The Watchmaker – The 33rd Anthology, 2017

Originally published by The Drexel Publishing Group in 2017’s The 33rd Anthology as 2nd place prize winner of Drexel University’s 2017 Creative Writing Award.

 

Short Story

I started feeling for my husband again when April came.

We had an early spring that year, so by the time April came around, all the rains had stopped, the flowers were in full bloom, the air was gentle, and the sun was out. It reminded me of our first April together, when we’d first started seeing each other, talking and smiling on a stone bench in a quiet park where the trees had soft green dust that fell upon our heads.

We married two Aprils later, and I gave birth to our little boy on the fourth April we shared. We called him Junior, because we’d named him after his father, hoping he’d be like the great man, one day.

The three of us were happy together, living in our quiet little house in the middle of a cul-de-sac with a white picket fence and all. For years, it was day in and day out of running after Junior, asking my husband about his work at the thrift shop, and working at my office job in my same old cubicle. For years it was one day following another, weeks and months passing, and Aprils meaning nothing.

 

Junior is big enough to run around and talk now, and I started listening to his stories and his jokes more than I listened to my husband’s talk of work.

Sometimes, I wondered if my husband noticed it too—how we didn’t really talk anymore, or how we didn’t even really look at each other anymore. We took care of Junior. We did that really well, I supposed. We love Junior more than anything. But we were just there, two bigger figures in the boy’s life. I sometimes wondered if he even knew his dad and I had been inseparable souls before, not just two distant figures moving about in the same house.

 

One day, I’d left the house to drop Junior off at his best friend’s house a few blocks away in another cul-de-sac. I came home to find that my husband was home early from work. He sat at our dining room table with this feverish look about him, staring over a pile of random little pieces I could only assume was a tiny broken clock. It turned out to be a pocket watch.

Apparently if you took a watch apart, it always seems bigger than it actually is. I told my husband this, and he laughed. The sound of his laughter was strange to me—like I was hearing it for the first time.

“That’s like looking at Time, as well,” he told me. “Just gleaning over it, Time is just Time.” He shrugged, then looked at the working clock on our wall, and told me the time. “It’s four in the afternoon,” he said. “But if we start to unpack it, like break down Time, there’s so much!”

I smiled at him. My husband had never been much into thinking about Time or looking at broken watches. But there he was, this familiar stranger smiling back at me, with a new and beautiful light in his eyes.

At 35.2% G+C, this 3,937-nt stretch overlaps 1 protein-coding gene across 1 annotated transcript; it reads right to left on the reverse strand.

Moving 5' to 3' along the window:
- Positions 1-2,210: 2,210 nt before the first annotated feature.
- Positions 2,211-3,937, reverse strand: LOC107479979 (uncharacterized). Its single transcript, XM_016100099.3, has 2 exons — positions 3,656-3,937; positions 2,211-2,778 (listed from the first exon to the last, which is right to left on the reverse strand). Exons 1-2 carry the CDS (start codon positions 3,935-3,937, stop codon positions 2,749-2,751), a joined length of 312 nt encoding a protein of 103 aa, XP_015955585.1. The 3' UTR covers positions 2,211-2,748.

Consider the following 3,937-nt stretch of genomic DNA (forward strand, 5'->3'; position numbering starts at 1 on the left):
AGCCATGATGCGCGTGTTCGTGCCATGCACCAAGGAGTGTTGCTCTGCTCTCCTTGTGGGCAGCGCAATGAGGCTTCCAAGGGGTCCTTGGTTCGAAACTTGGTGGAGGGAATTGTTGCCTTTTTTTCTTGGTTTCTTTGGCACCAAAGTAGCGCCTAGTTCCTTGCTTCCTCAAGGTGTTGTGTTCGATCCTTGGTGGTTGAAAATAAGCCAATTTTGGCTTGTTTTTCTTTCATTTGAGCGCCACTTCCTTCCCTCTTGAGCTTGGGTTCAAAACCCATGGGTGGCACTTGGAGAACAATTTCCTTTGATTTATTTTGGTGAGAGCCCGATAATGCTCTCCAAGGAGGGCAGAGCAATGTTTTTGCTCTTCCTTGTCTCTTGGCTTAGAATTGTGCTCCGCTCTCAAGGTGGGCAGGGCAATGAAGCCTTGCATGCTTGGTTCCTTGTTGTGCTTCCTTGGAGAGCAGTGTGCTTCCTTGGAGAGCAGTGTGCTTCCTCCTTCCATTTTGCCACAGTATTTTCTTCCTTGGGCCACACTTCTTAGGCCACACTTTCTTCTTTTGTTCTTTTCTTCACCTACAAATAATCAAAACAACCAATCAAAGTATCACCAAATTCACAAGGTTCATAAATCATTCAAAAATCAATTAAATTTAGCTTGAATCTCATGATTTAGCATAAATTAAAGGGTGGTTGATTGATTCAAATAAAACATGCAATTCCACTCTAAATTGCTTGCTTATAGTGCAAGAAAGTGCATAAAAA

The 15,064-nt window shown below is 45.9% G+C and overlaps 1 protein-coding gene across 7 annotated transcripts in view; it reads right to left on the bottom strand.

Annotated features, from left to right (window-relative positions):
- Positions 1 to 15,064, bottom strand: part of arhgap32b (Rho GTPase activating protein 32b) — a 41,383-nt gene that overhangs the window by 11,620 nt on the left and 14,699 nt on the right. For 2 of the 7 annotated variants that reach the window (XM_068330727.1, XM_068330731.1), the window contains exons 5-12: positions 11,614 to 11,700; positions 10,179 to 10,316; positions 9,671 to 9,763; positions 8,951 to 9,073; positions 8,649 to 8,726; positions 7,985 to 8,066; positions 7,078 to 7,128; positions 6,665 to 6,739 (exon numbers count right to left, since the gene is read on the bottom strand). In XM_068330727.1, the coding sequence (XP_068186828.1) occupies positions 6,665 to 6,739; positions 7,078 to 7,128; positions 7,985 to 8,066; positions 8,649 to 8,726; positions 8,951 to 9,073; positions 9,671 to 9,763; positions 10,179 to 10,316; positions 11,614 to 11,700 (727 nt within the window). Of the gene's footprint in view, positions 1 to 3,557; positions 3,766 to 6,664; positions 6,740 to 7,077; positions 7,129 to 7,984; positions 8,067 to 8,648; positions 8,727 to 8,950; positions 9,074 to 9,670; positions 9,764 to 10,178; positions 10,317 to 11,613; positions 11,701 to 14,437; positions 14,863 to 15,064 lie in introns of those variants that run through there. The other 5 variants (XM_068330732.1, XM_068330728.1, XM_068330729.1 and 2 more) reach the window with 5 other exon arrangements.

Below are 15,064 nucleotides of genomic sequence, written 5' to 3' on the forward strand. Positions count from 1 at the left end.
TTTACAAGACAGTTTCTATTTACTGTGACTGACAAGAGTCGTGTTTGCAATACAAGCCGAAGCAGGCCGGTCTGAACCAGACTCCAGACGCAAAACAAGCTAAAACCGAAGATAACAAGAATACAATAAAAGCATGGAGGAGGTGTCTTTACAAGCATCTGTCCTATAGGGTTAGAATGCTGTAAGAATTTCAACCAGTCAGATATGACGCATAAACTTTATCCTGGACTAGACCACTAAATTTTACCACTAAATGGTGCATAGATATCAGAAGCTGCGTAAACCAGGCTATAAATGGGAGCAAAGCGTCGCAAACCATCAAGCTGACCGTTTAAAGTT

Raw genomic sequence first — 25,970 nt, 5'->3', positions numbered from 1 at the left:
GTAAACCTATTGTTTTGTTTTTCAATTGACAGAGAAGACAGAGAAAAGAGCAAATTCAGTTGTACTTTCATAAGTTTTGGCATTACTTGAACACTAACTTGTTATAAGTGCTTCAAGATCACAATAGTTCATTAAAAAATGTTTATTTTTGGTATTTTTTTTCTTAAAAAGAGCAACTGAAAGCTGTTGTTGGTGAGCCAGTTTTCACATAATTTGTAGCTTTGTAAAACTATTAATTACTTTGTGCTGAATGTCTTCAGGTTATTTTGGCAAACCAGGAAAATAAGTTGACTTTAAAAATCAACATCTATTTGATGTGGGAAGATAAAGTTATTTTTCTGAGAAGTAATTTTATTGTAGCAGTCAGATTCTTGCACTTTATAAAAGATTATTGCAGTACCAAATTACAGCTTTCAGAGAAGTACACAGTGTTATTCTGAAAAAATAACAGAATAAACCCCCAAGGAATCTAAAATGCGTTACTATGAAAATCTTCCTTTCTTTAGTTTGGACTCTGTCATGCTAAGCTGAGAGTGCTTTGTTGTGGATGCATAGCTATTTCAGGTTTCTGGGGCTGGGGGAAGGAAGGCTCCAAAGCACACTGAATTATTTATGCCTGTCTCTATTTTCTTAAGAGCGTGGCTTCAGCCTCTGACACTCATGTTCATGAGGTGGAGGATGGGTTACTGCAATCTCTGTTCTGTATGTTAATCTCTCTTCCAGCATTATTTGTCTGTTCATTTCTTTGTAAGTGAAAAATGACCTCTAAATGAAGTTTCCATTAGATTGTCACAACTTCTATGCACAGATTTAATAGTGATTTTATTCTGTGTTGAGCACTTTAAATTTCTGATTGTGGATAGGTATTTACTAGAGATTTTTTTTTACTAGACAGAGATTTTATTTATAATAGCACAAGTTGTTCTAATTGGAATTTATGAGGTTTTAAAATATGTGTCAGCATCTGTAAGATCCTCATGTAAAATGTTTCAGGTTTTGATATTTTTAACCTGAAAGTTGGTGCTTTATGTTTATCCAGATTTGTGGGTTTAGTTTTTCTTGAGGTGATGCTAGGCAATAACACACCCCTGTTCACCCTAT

“Are you going to fix that?” I asked him. “Trying to be a person who fix watches?”

He nodded, then shrugged. “I guess. I’ve been feeling crazy nostalgic lately. Maybe I’ll fix it, and then make it go backwards! Wouldn’t that be fun?” I noticed a mischievous look come to his face. I noticed ideas turning in his head. “Oh, I could rework it. Maybe if I figure out how, I could make this watch better, not just fix it.”

“So you’re trying to be a quirky watchmaker?” I teased him. “Where did you find it?”

“Some funny-looking man came in a while ago. Dropped it off, and that was that.”

“Was it already broken?”

“Yes.”

“You took in a broken watch?”

“I’m going to be a quirky little watchmaker, like you said!”

“I never called you ‘little’.”

He smiled at me, then nodded and explained, “I didn’t pay him for it. I just thought I’d take it off his hands.”

That was the beginning of April. Days after, I watched him sitting at that dining table, poking at the delicate gears and cogs with tiny tweezers and a flashlight he’d wear on his forehead, like a ridiculous crown. He’d read all these strange articles and books about how to fix a broken pocket watch, and he’d recount them to me. He’d tell me about how none of them gave him what he was looking for, however. None of them would tell him the secret to actually fixing that watch. So all that month, the watch remained in pieces on our dining table, and my husband remained a fixed statue there, trying to put it together.

I thought it was funny. By the end of April, I’d grown fond of seeing him always there, mumbling over the watch, and then mumbling to me. I supposed that nothing really changed, but in a way it all did. There was a brighter light to him now—like he had a purpose. I thought it was all so funny, how meticulous he was with the watch, and I took to teasing him endlessly.